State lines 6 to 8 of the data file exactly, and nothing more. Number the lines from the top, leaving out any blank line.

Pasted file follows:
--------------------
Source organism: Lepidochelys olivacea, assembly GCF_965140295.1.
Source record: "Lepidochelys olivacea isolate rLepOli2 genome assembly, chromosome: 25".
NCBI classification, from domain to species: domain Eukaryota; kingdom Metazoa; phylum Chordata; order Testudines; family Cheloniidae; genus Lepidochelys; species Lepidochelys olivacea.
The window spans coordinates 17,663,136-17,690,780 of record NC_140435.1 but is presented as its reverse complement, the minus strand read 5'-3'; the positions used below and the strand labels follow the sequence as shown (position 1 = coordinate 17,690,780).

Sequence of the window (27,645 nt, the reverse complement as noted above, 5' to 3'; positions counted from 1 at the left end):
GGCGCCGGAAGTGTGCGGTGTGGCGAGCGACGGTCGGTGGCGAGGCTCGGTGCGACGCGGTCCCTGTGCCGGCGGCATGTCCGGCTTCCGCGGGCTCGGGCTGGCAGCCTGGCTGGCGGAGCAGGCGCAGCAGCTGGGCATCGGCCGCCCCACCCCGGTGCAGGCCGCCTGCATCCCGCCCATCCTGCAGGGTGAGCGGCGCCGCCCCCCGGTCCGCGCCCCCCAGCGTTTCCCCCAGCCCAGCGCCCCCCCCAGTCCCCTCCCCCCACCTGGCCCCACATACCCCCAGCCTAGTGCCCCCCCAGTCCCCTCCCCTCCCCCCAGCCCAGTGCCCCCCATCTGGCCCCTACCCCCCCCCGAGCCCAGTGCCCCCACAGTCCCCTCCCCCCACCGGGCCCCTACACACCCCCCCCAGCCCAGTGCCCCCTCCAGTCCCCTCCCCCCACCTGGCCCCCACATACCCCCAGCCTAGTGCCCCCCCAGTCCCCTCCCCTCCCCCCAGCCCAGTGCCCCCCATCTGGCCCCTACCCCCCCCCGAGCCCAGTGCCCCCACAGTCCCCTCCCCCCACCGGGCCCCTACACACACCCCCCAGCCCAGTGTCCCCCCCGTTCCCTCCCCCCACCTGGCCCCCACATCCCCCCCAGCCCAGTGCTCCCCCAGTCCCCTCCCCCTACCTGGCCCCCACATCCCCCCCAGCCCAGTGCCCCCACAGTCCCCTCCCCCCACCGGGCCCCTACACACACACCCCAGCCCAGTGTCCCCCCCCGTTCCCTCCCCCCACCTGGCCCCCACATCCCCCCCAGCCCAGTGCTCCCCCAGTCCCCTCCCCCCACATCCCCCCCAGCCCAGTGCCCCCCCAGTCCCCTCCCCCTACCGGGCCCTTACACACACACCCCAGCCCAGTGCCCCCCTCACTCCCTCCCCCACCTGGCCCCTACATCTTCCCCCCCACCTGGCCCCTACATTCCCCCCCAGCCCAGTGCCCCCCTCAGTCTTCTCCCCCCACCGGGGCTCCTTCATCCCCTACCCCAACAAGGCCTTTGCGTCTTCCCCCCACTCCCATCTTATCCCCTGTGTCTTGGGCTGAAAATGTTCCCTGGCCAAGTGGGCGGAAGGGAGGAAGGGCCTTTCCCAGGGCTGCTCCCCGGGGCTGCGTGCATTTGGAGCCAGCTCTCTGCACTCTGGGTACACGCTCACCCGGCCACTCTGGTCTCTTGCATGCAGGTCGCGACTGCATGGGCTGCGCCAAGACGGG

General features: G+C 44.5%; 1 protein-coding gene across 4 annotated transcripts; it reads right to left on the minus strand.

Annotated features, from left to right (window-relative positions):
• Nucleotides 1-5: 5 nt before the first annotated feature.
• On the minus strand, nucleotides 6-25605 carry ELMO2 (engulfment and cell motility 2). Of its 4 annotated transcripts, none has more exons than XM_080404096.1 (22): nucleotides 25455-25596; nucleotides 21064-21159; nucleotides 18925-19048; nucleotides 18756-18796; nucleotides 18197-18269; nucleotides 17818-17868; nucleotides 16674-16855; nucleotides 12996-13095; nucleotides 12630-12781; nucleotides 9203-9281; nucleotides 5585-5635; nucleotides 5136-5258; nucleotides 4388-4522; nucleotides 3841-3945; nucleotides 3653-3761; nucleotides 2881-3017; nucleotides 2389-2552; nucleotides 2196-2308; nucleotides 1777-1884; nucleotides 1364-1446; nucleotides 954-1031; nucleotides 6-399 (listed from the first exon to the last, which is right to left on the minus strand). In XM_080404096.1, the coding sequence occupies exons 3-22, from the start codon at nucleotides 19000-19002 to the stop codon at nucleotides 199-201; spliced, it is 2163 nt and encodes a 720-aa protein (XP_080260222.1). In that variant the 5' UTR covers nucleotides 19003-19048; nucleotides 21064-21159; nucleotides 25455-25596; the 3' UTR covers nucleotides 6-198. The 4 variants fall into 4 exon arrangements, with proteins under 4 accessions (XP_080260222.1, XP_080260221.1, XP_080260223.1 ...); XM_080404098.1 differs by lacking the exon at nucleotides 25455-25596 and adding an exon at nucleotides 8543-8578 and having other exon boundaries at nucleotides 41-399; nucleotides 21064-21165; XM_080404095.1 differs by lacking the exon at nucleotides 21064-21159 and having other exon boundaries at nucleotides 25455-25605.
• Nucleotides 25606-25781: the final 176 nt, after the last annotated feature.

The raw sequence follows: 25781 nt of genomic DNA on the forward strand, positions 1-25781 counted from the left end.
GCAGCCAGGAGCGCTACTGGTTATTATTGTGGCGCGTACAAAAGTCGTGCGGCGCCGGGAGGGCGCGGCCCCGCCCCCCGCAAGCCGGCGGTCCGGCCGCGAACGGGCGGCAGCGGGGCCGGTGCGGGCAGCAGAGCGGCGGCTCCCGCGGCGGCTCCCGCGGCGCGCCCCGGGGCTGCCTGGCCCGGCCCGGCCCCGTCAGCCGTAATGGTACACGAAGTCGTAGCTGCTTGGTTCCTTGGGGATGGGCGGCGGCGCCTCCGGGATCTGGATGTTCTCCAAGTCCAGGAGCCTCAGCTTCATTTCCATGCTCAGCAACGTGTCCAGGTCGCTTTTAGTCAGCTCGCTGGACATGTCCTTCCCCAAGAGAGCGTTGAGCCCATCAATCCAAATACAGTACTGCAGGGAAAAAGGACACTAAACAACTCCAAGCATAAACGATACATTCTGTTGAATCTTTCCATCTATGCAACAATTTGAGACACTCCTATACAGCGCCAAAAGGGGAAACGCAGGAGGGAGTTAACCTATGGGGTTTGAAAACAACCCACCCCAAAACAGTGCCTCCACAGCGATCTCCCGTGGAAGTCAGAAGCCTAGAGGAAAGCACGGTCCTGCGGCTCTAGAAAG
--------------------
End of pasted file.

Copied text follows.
GGCGCCGGAAGTGTGCGGTGTGGCGAGCGACGGTCGGTGGCGAGGCTCGGTGCGACGCGGTCCCTGTGCCGGCGGCATGTCCGGCTTCCGCGGGCTCGGGCTGGCAGCCTGGCTGGCGGAGCAGGCGCAGCAGCTGGGCATCGGCCGCCCCACCCCGGTGCAGGCCGCCTGCATCCCGCCCATCCTGCAGGGTGAGCGGCGCCGCCCCCCGGTCCGCGCCCCCCAGCGTTTCCCCCAGCCCAGCGCCCCCCCCAGTCCCCTCCCCCCACCTGGCCCCACATACCCCCAGCCTAGTGCCCCCCCAGTCCCCTCCCCTCCCCCCAGCCCAGTGCCCCCCATCTGGCCCCTACCCCCCCCCGAGCCCAGTGCCCCCACAGTCCCCTCCCCCCACCGGGCCCCTACACACCCCCCCCAGCCCAGTGCCCCCTCCAGTCCCCTCCCCCCACCTGGCCCCCACATACCCCCAGCCTAGTGCCCCCCCAGTCCCCTCCCCTCCCCCCAGCCCAGTGCCCCCCATCTGGCCCCTACCCCCCCCCGAGCCCAGTGCCCCCACAGTCCCCTCCCCCCACCGGGCCCCTACACACACCCCCCAGCCCAGTGTCCCCCCCGTTCCCTCCCCCCACCTGGCCCCCACATCCCCCCCAGCCCAGTGCTCCCCCAGTCCCCTCCCCCTACCTGGCCCCCACATCCCCCCCAGCCCAGTGCCCCCACAGTCCCCTCCCCCCACCGGGCCCCTACACACACACCCCAGCCCAGTGTCCCCCCCCGTTCCCTCCCCCCACCTGGCCCCCACATCCCCCCCAGCCCAGTGCTCCCCCAGTCCCCTCCCCCCACATCCCCCCCAGCCCAGTGCCCCCCCAGTCCCCTCCCCCTACCGGGCCCTTACACACACACCCCAGCCCAGTGCCCCCCTCACTCCCTCCCCCACCTGGCCCCTACATCTTCCCCCCCACCTGGCCCCTACATTCCCCCCCAGCCCAGTGCCCCCCTCAGTCTTCTCCCCCCACCGGGGCTCCTTCATCCCCTACCCCAACAAGGCCTTTGCGTCTTCCCCCCACTCCCATCTTATCCCCTGTGTCTTGGGCTGAAAATGTTCCCTGGCCAAGTGGGCGGAAGGGAGGAAGGGCCTTTCCCAGGGCTGCTCCCCGGGGCTGCGTGCATTTGGAGCCAGCTCTCTGCACTCTGGGTACACGCTCACCCGGCCACTCTGGTCTCTTGCATGCAGGTCGCGACTGCATGGGCTGCGCCAAGACGGG

General features: G+C 44.5%; 1 protein-coding gene across 4 annotated transcripts; it reads right to left on the minus strand.

Annotated features, from left to right (window-relative positions):